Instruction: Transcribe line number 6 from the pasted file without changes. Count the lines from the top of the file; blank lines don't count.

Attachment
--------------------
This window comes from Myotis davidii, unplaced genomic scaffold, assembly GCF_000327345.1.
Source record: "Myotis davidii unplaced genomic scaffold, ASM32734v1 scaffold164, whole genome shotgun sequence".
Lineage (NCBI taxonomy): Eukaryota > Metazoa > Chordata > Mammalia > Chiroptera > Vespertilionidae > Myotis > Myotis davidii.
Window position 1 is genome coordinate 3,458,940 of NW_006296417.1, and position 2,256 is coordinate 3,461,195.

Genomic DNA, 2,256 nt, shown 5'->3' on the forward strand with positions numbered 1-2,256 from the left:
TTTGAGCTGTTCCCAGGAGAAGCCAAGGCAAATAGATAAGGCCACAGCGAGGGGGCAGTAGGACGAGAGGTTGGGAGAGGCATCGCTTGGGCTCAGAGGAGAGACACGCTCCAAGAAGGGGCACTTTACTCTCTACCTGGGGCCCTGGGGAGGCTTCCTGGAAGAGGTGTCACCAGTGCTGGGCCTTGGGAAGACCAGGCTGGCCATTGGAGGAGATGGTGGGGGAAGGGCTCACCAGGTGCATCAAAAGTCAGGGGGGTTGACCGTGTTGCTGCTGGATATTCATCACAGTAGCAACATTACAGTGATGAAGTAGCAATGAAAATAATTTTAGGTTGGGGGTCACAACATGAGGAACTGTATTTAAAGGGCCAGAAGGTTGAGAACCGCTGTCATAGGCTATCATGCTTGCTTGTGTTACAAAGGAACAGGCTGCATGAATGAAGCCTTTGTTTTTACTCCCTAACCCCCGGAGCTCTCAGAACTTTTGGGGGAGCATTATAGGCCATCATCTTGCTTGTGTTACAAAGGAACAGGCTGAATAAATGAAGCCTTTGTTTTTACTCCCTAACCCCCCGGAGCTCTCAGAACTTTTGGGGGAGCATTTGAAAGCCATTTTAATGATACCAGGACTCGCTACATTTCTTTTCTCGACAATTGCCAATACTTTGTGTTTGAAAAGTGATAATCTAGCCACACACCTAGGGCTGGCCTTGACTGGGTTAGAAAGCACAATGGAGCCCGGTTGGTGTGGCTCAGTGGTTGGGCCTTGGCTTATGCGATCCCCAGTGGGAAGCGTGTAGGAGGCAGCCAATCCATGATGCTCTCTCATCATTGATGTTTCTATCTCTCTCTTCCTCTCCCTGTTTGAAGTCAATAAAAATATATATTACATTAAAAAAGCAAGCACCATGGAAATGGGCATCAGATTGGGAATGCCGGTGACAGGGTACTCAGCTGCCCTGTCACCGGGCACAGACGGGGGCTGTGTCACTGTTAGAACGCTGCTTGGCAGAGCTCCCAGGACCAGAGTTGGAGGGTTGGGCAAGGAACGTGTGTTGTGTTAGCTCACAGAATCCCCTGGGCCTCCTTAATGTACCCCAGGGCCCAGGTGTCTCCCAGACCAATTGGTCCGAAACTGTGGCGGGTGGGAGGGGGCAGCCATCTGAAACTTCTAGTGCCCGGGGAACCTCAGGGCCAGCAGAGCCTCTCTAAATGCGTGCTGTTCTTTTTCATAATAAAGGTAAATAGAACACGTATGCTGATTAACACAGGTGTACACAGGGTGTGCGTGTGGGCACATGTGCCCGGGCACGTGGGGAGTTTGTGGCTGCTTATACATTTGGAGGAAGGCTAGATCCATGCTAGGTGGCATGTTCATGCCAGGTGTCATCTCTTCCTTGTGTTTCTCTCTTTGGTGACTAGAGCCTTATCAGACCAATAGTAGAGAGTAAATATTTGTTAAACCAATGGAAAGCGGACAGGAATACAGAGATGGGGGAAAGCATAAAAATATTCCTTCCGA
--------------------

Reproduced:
TTTGAGCTGTTCCCAGGAGAAGCCAAGGCAAATAGATAAGGCCACAGCGAGGGGGCAGTAGGACGAGAGGTTGGGAGAGGCATCGCTTGGGCTCAGAGGAGAGACACGCTCCAAGAAGGGGCACTTTACTCTCTACCTGGGGCCCTGGGGAGGCTTCCTGGAAGAGGTGTCACCAGTGCTGGGCCTTGGGAAGACCAGGCTGGCCATTGGAGGAGATGGTGGGGGAAGGGCTCACCAGGTGCATCAAAAGTCAGGGGGGTTGACCGTGTTGCTGCTGGATATTCATCACAGTAGCAACATTACAGTGATGAAGTAGCAATGAAAATAATTTTAGGTTGGGGGTCACAACATGAGGAACTGTATTTAAAGGGCCAGAAGGTTGAGAACCGCTGTCATAGGCTATCATGCTTGCTTGTGTTACAAAGGAACAGGCTGCATGAATGAAGCCTTTGTTTTTACTCCCTAACCCCCGGAGCTCTCAGAACTTTTGGGGGAGCATTATAGGCCATCATCTTGCTTGTGTTACAAAGGAACAGGCTGAATAAATGAAGCCTTTGTTTTTACTCCCTAACCCCCCGGAGCTCTCAGAACTTTTGGGGGAGCATTTGAAAGCCATTTTAATGATACCAGGACTCGCTACATTTCTTTTCTCGACAATTGCCAATACTTTGTGTTTGAAAAGTGATAATCTAGCCACACACCTAGGGCTGGCCTTGACTGGGTTAGAAAGCACAATGGAGCCCGGTTGGTGTGGCTCAGTGGTTGGGCCTTGGCTTATGCGATCCCCAGTGGGAAGCGTGTAGGAGGCAGCCAATCCATGATGCTCTCTCATCATTGATGTTTCTATCTCTCTCTTCCTCTCCCTGTTTGAAGTCAATAAAAATATATATTACATTAAAAAAGCAAGCACCATGGAAATGGGCATCAGATTGGGAATGCCGGTGACAGGGTACTCAGCTGCCCTGTCACCGGGCACAGACGGGGGCTGTGTCACTGTTAGAACGCTGCTTGGCAGAGCTCCCAGGACCAGAGTTGGAGGGTTGGGCAAGGAACGTGTGTTGTGTTAGCTCACAGAATCCCCTGGGCCTCCTTAATGTACCCCAGGGCCCAGGTGTCTCCCAGACCAATTGGTCCGAAACTGTGGCGGGTGGGAGGGGGCAGCCATCTGAAACTTCTAGTGCCCGGGGAACCTCAGGGCCAGCAGAGCCTCTCTAAATGCGTGCTGTTCTTTTTCATAATAAAGGTAAATAGAACACGTATGCTGATTAACACAGGTGTACACAGGGTGTGCGTGTGGGCACATGTGCCCGGGCACGTGGGGAGTTTGTGGCTGCTTATACATTTGGAGGAAGGCTAGATCCATGCTAGGTGGCATGTTCATGCCAGGTGTCATCTCTTCCTTGTGTTTCTCTCTTTGGTGACTAGAGCCTTATCAGACCAATAGTAGAGAGTAAATATTTGTTAAACCAATGGAAAGCGGACAGGAATACAGAGATGGGGGAAAGCATAAAAATATTCCTTCCGA